Fifty-three years ago, Booker T. Wilkins, a barber in Old Town Alexandria, was turned down twice for a loan at a community bank because he didn’t have collateral. He went back a final time. He told the banker: The loan wouldn’t be for as long as he was in business. “As long as I am living, I will pay this back.”
He got the loan, for $10,000.
I wrote about Wilkins last year, and in my book, The New Builders.
I thought of his story yesterday when I was on Capitol Hill, listening to LaFarris Risby, the owner of Loving Arms Enterprises, a child-care and education business in Junction City, Kansas.
She went to a statewide bank, National Landmark Bank, seeking a $50,000 loan, Risby said. The bank wanted her to put up her house, her lot and her $700,000 building as collateral. (The bank didn’t respond to a request for comment).
“No thanks,” she said, and walked out.
Some things are the same in these stories – being Black in America still means having the deck stacked against you, for one thing. Being an entrepreneur is still ferociously hard, and involves asking for money. Yesterday’s roundtable discussion with Sen. Amy Klobuchar (D-Minn), organized by the Center for American Entrepreneurship, made the continuing challenges clear.
But one thing that has changed, a lot: The U.S. banking system. In 1994, there were 14,400 commercial banks in the United States. Today, there are fewer than 5,000. That’s entirely because of mergers. In an executive order aimed at reversing the trend, the Biden Administration noted federal regulators had not turned down a bank merger in 15 years.
In the small business economy, the downside of the merger trend has emerged over time. As banks get bigger, it’s harder for small business owners to develop relationships with bankers who are both knowledgeable and have power to say “yes” to a loan.
No one’s ever done a study that I know of about the relationship between the decline of entrepreneurship in the United States and the decline of community banking. But we do know that access to capital is a huge issue. The Ewing Marion Kauffman Foundation found that 83% of entrepreneurs don’t access bank loans or venture capital (VC funds only about 1% of all startups in the United States, despite the outsized attention it receives from politicians and the media).
The other big change in the finance system is the increased regulatory cost in the wake of the financial crisis of 2007-2008. Small business loans, especially small ones, are not profitable for banks. Large publicly held companies, as most banks are today and as National Landmark Bank is, aren’t being paid to lose money for their shareholders.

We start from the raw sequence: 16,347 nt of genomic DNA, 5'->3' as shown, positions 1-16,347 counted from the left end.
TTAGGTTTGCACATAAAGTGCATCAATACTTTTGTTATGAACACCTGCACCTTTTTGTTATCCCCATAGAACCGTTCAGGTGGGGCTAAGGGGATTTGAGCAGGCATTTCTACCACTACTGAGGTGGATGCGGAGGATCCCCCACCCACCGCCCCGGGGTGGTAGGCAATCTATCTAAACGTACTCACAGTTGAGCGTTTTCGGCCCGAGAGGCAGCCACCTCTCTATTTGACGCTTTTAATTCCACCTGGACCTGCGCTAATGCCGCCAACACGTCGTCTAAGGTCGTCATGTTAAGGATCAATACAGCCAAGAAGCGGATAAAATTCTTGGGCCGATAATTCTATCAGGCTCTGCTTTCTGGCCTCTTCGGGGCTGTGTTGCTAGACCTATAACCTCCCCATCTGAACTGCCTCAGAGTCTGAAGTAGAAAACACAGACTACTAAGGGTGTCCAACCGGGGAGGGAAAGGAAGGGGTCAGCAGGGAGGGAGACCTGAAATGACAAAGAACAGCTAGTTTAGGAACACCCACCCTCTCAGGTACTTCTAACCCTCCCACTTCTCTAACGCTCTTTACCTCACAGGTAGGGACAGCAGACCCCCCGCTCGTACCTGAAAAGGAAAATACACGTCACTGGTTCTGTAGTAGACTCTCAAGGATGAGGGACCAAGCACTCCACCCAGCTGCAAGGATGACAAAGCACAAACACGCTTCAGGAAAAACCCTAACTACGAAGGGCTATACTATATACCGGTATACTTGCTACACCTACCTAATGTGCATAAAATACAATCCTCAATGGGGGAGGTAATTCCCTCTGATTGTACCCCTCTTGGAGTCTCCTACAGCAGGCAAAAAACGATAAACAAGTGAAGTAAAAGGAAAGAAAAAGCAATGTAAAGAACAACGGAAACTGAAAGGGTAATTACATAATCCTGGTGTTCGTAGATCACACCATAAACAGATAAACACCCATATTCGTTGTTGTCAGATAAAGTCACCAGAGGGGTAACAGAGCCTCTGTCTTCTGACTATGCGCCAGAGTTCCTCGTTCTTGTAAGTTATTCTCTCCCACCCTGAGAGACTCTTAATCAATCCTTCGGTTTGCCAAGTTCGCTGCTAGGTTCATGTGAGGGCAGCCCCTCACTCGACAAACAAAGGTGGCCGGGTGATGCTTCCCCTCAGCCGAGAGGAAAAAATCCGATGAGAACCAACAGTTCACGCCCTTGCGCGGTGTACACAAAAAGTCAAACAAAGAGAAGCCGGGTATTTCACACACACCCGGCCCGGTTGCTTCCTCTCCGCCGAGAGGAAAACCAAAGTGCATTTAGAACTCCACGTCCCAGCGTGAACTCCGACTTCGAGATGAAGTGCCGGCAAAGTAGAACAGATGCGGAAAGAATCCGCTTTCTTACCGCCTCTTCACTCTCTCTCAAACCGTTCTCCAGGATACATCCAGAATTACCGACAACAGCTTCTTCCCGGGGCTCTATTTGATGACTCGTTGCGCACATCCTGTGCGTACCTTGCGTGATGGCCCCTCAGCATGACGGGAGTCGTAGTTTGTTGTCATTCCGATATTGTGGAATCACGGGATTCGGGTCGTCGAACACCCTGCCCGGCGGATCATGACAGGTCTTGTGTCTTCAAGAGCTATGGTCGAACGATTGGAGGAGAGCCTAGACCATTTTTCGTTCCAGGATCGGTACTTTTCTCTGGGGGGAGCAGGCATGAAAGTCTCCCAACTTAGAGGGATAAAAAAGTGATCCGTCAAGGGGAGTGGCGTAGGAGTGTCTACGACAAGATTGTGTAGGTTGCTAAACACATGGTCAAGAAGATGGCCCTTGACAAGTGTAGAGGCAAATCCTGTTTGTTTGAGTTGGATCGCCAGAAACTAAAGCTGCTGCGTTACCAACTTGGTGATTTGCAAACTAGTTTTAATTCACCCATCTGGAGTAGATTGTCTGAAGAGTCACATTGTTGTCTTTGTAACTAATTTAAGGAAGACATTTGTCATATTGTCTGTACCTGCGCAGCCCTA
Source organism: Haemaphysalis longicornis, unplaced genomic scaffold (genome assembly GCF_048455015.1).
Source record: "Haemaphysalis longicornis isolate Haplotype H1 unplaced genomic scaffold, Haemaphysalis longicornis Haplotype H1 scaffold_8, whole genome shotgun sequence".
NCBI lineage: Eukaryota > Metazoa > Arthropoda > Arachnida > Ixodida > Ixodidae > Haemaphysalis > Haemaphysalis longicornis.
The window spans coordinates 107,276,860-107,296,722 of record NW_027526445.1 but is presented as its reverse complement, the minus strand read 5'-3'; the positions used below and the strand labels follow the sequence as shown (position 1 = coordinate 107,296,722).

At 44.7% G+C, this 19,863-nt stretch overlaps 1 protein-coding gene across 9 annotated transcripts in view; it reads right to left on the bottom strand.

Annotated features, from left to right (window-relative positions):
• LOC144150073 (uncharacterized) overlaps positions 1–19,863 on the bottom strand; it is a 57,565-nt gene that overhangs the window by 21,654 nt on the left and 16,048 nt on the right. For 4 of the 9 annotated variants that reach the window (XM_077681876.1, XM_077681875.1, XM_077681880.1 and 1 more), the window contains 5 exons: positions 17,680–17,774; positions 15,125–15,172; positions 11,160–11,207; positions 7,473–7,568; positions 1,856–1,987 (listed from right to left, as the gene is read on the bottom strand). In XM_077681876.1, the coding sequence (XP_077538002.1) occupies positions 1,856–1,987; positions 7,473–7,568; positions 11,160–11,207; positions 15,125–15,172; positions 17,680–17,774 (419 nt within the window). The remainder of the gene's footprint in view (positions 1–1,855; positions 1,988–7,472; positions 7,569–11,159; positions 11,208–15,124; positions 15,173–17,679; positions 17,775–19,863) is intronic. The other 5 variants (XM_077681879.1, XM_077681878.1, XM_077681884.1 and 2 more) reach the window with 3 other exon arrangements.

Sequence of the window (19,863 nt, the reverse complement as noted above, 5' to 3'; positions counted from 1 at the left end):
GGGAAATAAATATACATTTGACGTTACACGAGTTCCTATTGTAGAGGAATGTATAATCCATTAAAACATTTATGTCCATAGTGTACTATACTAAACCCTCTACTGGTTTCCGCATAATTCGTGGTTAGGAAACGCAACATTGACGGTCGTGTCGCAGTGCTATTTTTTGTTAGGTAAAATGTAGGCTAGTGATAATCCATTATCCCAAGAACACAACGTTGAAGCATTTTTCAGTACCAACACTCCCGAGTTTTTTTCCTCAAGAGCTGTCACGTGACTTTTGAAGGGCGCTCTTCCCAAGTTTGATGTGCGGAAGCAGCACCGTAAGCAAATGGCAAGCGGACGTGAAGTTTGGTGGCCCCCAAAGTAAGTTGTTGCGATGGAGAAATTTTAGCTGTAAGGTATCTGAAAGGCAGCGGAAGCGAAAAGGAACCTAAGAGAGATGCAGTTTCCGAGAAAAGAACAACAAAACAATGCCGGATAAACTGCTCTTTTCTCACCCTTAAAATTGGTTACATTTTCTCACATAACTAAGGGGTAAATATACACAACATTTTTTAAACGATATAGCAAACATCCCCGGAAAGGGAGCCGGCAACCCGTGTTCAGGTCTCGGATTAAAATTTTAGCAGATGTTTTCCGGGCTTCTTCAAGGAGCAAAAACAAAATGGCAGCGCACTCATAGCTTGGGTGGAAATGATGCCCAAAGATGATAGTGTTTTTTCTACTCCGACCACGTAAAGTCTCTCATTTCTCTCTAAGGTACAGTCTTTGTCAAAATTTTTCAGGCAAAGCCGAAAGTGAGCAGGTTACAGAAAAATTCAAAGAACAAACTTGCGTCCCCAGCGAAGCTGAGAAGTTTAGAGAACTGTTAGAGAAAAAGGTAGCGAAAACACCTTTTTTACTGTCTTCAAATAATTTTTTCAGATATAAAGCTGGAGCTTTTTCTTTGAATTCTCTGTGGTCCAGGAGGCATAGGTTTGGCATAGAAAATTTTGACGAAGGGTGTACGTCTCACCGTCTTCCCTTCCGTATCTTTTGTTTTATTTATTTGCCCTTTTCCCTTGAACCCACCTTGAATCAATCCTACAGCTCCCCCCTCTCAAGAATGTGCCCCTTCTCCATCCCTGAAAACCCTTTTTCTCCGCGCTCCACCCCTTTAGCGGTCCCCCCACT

But the Market Will Adapt, Right? Not So Far.
New institutions that have sprung up to fill the gap – there just aren’t nearly enough of them. Tech companies, like Fundera or OnDeck, have moved into lending – and were helpful in distributing small business aid during the pandemic. But the financial structure of VC-backed tech is unlikely to support either relationship-building or marginally profitable lending.
There are only a handful of black-owned banks in the United States, but there are more getting off the ground, including Guava, a bank for Black business owners. (Today’s new entrepreneurs are women and people of color – meaning that Black-owned banks are likely to have an outsized impact on the financial system).
Community Development Finance Institutions, which were created during the Clinton Administration, are able to tap into special 0% or low-cost loans from the U.S. Department of Treasury, in turn lending them into their communities, including small businesses. The number of CDFIs is growing, and they’re becoming more organized. The CDFIs in Virginia just formed their own organization to advocate for themselves. But there are only 1,200 CDFIs across the country,
“It is relationship-based business, like community banking,” said Leah Framouw, the CEO of Bridging Virginia, a community loan fund. But “there aren’t enough of us to fill the gap.”
The Human Face of Banking
Wilkins got his loan based on a human connection with a banker, which overcame that era’s brand of racism. Risby was turned down by a larger bank, one that, like all bank, is deeply tied into bigger-is-better system that is more about numbers than relationships.
When I was at Yosemite Park late last spring, I interviewed Egypt Noble, a cook at the Evergreen Lodge. She was working on saving $20,000 to start a restaurant of her own, hoping to do so in a low-cost-of-living locale.
Having grown up in Oakland, the daughter of a mother who used drugs, Noble emerged from the youth program at Evergreen feeling like “I could try anything and do anything.” She left a job as a cashier at Walmart, and over the next six years went on to work as a housekeeper, as a school aide and as a construction worker. Her heart kept coming back to the kitchen. “People ask me, ‘are you cooking today?’” she said. “I made some carnitas that were the bomb. I do try and make my flood flavorful and good.”
It seems sort of obvious that investing in Noble, via a bank loan, would be a good risk, especially if it came along with a relationship with a banker. I think a generation ago, a white entrepreneur would have gotten that loan, and even a Black entrepreneur would have had a chance. Today, neither a white nor a Black entrepreneur has a very good chance at all.
The U.S. banking system is an example of a place where the combination of the today’s shareholder-only capitalism, and a see-no-evil approach to financial regulation has combined to shoot the United States in its once innovative foot. It’s complicated and it’s behind the scenes – but it’s surely what’s happening.